Saving the lives of pregnant women
Preventing maternal illness and death.
The quality of healthcare delivery when managing severe complications during pregnancy can mean the difference between life and death for pregnant women.
Severe maternal morbidity (SMM) is described by the World Health Organization as the near death of a woman who has survived a complication occurring during pregnancy or childbirth.
To help prevent maternal illness and life-threatening complications the Centre for Women’s Health Research, along with researchers from the University of Otago, conducted a study entitled Preventability Review of Severe Maternal Morbidity (SMM) funded by the Health Research Council of New Zealand and the Ministry of Health.
Our research showed:
- 36.5 percent of cases of severe illness in pregnancy were managed appropriately.
- More than one third (33 percent) of pregnant women had preventable SMM.
- One third (29.5 percent) of pregnant women received substandard care.
In addition, a number of ethnic disparities in care were discovered:
- On average, 6.2 women per thousand pregnancies were admitted to New Zealand intensive care units (ICUs) and high dependency units (HDUs) because of life-threatening complications during pregnancy.
- Pacific women were the most likely to be admitted at a rate of 10.4 per 1,000 deliveries, compared with 4.6 for New Zealand European women.
- The rate for Māori women was 5.6, for Indian women 7.2 and for other Asian women 8.2.
Preventable cases of SMM also demonstrated high levels of ethnic disparity:
- The rate of potentially preventable admissions with severe illnesses to ICUs and HCUs was 2.1 per 1,000 deliveries overall.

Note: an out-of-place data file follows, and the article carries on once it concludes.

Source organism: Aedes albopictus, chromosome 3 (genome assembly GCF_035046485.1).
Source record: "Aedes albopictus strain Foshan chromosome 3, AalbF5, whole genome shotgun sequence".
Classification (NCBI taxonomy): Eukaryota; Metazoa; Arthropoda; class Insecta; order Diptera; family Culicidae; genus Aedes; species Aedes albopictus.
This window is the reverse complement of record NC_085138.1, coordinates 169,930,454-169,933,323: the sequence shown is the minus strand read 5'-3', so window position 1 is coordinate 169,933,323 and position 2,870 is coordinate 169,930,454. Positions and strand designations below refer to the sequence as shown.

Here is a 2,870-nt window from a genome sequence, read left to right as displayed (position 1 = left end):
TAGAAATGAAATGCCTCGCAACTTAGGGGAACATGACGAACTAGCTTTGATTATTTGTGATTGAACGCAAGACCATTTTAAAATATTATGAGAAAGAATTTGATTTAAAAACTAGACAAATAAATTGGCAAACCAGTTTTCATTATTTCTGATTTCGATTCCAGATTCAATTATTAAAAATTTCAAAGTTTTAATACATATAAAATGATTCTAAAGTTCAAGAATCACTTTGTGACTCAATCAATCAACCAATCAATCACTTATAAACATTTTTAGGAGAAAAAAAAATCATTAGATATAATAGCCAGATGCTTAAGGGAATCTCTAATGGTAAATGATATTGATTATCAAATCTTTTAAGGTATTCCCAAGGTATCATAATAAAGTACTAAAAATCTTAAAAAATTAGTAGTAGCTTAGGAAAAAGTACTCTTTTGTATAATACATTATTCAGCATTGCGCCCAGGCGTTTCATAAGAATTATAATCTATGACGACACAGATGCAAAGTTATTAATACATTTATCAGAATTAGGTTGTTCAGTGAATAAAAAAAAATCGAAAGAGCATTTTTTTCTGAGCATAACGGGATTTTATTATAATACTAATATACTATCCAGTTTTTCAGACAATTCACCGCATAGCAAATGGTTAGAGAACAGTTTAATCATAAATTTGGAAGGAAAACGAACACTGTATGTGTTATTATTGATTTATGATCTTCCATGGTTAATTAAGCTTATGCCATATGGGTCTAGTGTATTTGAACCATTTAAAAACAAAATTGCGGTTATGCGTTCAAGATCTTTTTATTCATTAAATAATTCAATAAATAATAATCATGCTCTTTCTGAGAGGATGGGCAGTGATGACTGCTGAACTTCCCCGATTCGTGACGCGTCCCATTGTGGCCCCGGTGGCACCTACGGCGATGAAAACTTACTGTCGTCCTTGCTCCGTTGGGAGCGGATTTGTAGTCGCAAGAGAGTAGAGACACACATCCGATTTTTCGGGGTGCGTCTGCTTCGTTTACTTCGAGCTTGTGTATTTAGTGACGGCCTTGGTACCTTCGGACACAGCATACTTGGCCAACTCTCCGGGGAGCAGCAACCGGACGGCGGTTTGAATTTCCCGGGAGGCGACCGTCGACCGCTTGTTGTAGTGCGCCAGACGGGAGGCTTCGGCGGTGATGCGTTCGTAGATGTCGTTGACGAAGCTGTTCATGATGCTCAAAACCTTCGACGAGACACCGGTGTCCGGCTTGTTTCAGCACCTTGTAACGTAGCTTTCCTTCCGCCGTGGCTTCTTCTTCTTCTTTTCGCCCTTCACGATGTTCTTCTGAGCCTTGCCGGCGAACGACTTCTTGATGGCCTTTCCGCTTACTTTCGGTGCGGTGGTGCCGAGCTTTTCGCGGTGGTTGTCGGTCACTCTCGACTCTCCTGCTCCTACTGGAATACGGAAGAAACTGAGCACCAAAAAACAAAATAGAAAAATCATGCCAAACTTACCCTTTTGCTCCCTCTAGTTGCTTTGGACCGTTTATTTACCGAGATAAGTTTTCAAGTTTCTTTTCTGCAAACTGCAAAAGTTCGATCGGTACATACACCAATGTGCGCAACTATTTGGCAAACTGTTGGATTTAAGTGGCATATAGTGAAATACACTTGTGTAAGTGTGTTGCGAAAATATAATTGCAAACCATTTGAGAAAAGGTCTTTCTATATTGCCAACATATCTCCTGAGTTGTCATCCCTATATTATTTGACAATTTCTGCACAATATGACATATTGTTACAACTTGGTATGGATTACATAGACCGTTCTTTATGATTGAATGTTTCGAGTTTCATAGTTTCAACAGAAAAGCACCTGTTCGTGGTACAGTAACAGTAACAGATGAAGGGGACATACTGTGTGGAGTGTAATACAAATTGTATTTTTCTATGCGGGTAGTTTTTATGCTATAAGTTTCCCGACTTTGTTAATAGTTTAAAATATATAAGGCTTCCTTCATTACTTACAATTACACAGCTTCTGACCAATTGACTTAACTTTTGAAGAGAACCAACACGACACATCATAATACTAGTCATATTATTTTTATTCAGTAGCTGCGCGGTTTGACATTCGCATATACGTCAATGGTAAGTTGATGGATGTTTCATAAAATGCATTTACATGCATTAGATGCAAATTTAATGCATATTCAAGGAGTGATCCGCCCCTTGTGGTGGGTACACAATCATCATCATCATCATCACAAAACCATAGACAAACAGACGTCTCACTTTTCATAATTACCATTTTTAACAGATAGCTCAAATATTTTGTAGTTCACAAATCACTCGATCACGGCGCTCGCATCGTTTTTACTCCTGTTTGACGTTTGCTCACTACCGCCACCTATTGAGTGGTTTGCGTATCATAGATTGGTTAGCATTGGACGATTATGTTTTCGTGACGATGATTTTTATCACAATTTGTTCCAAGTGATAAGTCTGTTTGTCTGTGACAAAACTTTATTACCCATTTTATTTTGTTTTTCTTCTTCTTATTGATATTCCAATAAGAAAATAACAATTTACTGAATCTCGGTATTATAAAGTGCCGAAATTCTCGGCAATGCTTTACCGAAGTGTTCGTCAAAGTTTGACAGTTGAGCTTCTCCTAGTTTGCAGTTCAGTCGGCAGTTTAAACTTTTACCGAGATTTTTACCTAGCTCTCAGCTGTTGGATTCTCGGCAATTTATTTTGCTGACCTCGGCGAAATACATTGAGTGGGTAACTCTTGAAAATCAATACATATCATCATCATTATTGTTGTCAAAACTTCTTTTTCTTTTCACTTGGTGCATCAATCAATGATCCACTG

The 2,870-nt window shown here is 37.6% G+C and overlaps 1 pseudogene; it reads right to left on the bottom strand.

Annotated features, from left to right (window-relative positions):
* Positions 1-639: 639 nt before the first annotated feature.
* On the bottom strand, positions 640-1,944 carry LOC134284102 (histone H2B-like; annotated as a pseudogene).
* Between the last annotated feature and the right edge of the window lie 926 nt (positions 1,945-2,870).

- The rate was higher at 3.6 for Pacific women—more than double the rate of 1.5 for New Zealand European women.
- The rate for Indian women was next highest at 2.9, followed by other Asian women at 2.5. The rate for Māori women was 1.8.
The study found that substandard care such as delay in diagnosis or inappropriate treatment occurred in more than 90 percent of preventable SMM cases and system factors (lack of treatment protocols, delays in getting to operating theatre) occurred in 60 percent. Findings also indicated that for SMM in Pacific women, patient factors contributing only 7.5 percent of preventability, contrasting with widely held views that women themselves are often to blame for their illness.
Based on our findings, the Ministry of Health has translated our research model into a SMM case review process through the Health Quality & Safety Commission. Through additional funding, this audit tool can provide information and knowledge to make necessary changes in clinical education, training and policy across New Zealand, to improve the care, health, and wellbeing of all pregnant women and babies.